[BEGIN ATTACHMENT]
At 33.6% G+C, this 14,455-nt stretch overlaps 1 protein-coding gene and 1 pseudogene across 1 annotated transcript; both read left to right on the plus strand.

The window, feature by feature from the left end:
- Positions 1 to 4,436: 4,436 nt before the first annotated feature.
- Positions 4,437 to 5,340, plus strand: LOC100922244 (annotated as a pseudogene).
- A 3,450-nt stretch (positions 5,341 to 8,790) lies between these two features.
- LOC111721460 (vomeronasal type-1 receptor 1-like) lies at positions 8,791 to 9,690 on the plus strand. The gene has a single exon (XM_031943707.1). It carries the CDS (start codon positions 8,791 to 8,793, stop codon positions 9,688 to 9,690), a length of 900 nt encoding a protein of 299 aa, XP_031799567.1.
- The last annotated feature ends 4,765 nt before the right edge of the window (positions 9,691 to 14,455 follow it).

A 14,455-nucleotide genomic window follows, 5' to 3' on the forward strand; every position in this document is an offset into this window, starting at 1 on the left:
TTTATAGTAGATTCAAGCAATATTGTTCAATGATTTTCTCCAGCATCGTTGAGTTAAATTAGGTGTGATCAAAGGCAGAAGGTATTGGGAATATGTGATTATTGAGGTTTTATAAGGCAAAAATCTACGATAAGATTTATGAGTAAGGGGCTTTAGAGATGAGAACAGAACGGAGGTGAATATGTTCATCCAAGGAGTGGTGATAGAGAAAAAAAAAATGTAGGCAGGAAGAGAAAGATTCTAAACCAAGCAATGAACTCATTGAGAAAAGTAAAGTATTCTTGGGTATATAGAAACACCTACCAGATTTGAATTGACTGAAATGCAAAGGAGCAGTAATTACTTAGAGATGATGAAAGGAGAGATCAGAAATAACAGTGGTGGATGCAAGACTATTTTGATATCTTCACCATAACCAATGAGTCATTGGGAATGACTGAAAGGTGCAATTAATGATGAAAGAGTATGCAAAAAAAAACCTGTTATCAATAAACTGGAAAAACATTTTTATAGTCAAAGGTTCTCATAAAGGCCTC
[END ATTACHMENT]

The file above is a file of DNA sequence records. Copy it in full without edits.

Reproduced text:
At 33.6% G+C, this 14,455-nt stretch overlaps 1 protein-coding gene and 1 pseudogene across 1 annotated transcript; both read left to right on the plus strand.

The window, feature by feature from the left end:
- Positions 1 to 4,436: 4,436 nt before the first annotated feature.
- Positions 4,437 to 5,340, plus strand: LOC100922244 (annotated as a pseudogene).
- A 3,450-nt stretch (positions 5,341 to 8,790) lies between these two features.
- LOC111721460 (vomeronasal type-1 receptor 1-like) lies at positions 8,791 to 9,690 on the plus strand. The gene has a single exon (XM_031943707.1). It carries the CDS (start codon positions 8,791 to 8,793, stop codon positions 9,688 to 9,690), a length of 900 nt encoding a protein of 299 aa, XP_031799567.1.
- The last annotated feature ends 4,765 nt before the right edge of the window (positions 9,691 to 14,455 follow it).

A 14,455-nucleotide genomic window follows, 5' to 3' on the forward strand; every position in this document is an offset into this window, starting at 1 on the left:
TTTATAGTAGATTCAAGCAATATTGTTCAATGATTTTCTCCAGCATCGTTGAGTTAAATTAGGTGTGATCAAAGGCAGAAGGTATTGGGAATATGTGATTATTGAGGTTTTATAAGGCAAAAATCTACGATAAGATTTATGAGTAAGGGGCTTTAGAGATGAGAACAGAACGGAGGTGAATATGTTCATCCAAGGAGTGGTGATAGAGAAAAAAAAAATGTAGGCAGGAAGAGAAAGATTCTAAACCAAGCAATGAACTCATTGAGAAAAGTAAAGTATTCTTGGGTATATAGAAACACCTACCAGATTTGAATTGACTGAAATGCAAAGGAGCAGTAATTACTTAGAGATGATGAAAGGAGAGATCAGAAATAACAGTGGTGGATGCAAGACTATTTTGATATCTTCACCATAACCAATGAGTCATTGGGAATGACTGAAAGGTGCAATTAATGATGAAAGAGTATGCAAAAAAAAACCTGTTATCAATAAACTGGAAAAACATTTTTATAGTCAAAGGTTCTCATAAAGGCCTC